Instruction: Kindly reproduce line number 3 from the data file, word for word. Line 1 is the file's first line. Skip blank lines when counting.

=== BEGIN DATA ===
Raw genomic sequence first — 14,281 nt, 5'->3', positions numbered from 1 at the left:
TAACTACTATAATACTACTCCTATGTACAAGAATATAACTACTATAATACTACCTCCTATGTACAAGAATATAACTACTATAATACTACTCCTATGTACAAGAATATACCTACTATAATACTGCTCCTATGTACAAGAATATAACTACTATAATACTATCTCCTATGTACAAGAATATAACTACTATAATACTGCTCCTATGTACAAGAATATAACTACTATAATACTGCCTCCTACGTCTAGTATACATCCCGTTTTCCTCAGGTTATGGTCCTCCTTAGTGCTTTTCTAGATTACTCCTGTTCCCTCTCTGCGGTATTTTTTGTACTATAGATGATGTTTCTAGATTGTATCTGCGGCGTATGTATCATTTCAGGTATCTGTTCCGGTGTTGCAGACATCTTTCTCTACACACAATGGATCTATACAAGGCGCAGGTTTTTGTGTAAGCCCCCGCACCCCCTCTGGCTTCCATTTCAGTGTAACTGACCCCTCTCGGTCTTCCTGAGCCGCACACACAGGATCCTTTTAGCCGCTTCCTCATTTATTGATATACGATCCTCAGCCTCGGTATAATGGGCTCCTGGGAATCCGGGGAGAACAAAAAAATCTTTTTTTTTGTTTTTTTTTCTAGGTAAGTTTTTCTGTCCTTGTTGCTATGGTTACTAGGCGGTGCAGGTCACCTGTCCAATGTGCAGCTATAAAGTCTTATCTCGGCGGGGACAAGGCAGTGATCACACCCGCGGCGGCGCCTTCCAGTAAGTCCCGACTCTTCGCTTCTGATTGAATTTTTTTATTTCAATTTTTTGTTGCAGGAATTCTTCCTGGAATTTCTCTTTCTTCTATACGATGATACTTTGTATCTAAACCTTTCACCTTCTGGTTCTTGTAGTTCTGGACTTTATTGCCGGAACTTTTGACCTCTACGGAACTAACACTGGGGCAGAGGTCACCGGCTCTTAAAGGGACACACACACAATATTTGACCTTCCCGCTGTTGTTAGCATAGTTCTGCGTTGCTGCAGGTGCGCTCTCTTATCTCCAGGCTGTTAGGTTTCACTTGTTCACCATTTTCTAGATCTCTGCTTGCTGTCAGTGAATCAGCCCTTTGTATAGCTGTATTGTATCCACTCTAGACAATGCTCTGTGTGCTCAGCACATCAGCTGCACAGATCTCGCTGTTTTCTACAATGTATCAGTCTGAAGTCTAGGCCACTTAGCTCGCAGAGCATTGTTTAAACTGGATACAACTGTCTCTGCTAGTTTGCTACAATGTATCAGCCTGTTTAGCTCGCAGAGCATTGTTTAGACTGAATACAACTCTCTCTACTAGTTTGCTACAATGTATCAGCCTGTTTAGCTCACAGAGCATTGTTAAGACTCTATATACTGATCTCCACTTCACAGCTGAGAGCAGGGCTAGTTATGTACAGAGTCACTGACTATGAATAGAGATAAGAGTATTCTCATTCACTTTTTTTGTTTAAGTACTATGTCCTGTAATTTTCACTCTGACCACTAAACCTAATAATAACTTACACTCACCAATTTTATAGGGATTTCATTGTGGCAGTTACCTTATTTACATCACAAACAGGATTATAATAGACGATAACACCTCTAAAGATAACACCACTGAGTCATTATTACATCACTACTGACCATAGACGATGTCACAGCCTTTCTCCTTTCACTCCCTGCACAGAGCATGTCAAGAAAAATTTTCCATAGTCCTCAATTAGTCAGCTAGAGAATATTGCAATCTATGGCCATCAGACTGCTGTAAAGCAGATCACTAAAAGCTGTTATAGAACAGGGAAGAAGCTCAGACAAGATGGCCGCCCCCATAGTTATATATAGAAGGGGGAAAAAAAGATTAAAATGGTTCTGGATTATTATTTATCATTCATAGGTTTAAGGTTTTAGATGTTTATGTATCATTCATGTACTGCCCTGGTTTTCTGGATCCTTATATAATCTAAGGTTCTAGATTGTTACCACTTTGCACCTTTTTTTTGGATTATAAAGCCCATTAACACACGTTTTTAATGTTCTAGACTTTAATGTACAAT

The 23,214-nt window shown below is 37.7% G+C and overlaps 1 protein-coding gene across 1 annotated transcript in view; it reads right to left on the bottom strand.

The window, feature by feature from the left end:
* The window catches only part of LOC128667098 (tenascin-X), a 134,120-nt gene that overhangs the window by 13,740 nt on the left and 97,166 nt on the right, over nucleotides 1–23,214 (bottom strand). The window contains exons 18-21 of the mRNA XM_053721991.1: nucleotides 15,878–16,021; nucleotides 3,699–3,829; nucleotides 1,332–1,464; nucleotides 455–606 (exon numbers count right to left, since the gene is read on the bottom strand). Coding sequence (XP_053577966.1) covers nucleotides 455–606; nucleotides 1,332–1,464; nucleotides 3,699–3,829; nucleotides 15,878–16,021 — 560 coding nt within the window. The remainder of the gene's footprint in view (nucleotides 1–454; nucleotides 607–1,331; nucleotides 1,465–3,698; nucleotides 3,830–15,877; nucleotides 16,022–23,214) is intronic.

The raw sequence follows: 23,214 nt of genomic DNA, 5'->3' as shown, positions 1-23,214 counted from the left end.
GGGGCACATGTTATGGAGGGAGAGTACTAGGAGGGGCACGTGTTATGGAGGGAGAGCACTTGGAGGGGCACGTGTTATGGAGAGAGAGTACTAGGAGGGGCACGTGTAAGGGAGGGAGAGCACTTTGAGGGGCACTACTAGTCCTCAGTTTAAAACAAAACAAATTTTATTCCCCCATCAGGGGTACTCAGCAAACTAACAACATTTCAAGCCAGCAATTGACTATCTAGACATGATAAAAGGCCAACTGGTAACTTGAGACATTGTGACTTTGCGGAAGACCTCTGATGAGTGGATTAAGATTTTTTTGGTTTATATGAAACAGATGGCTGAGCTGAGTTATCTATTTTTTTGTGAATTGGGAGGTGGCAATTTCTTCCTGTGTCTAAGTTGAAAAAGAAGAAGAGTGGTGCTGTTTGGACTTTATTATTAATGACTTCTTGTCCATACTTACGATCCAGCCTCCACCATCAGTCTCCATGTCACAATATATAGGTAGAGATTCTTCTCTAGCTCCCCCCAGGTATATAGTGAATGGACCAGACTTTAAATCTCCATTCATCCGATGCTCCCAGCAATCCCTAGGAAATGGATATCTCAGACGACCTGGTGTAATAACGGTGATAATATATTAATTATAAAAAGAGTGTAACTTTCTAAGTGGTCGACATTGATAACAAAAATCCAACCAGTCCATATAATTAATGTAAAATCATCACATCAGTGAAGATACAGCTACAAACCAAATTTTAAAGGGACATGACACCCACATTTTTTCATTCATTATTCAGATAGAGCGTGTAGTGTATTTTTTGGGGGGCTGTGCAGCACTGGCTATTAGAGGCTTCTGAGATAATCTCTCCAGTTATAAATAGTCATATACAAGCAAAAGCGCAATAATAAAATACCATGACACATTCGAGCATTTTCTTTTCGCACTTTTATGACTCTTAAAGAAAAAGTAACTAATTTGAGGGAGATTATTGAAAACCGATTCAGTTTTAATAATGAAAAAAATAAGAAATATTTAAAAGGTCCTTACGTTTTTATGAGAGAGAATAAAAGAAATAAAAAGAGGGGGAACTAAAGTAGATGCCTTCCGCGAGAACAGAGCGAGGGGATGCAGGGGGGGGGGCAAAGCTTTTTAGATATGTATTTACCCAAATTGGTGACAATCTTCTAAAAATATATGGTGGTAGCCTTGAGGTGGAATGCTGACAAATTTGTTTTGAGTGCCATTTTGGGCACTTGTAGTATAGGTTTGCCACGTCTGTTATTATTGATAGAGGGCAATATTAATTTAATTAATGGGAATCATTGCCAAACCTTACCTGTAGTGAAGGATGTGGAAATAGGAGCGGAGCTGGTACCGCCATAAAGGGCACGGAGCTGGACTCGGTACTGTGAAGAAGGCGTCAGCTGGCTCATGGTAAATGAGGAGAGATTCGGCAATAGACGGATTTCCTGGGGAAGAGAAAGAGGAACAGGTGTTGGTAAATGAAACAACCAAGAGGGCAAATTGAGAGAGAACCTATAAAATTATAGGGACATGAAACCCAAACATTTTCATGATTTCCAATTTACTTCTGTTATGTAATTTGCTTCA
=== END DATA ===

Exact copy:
The 23,214-nt window shown below is 37.7% G+C and overlaps 1 protein-coding gene across 1 annotated transcript in view; it reads right to left on the bottom strand.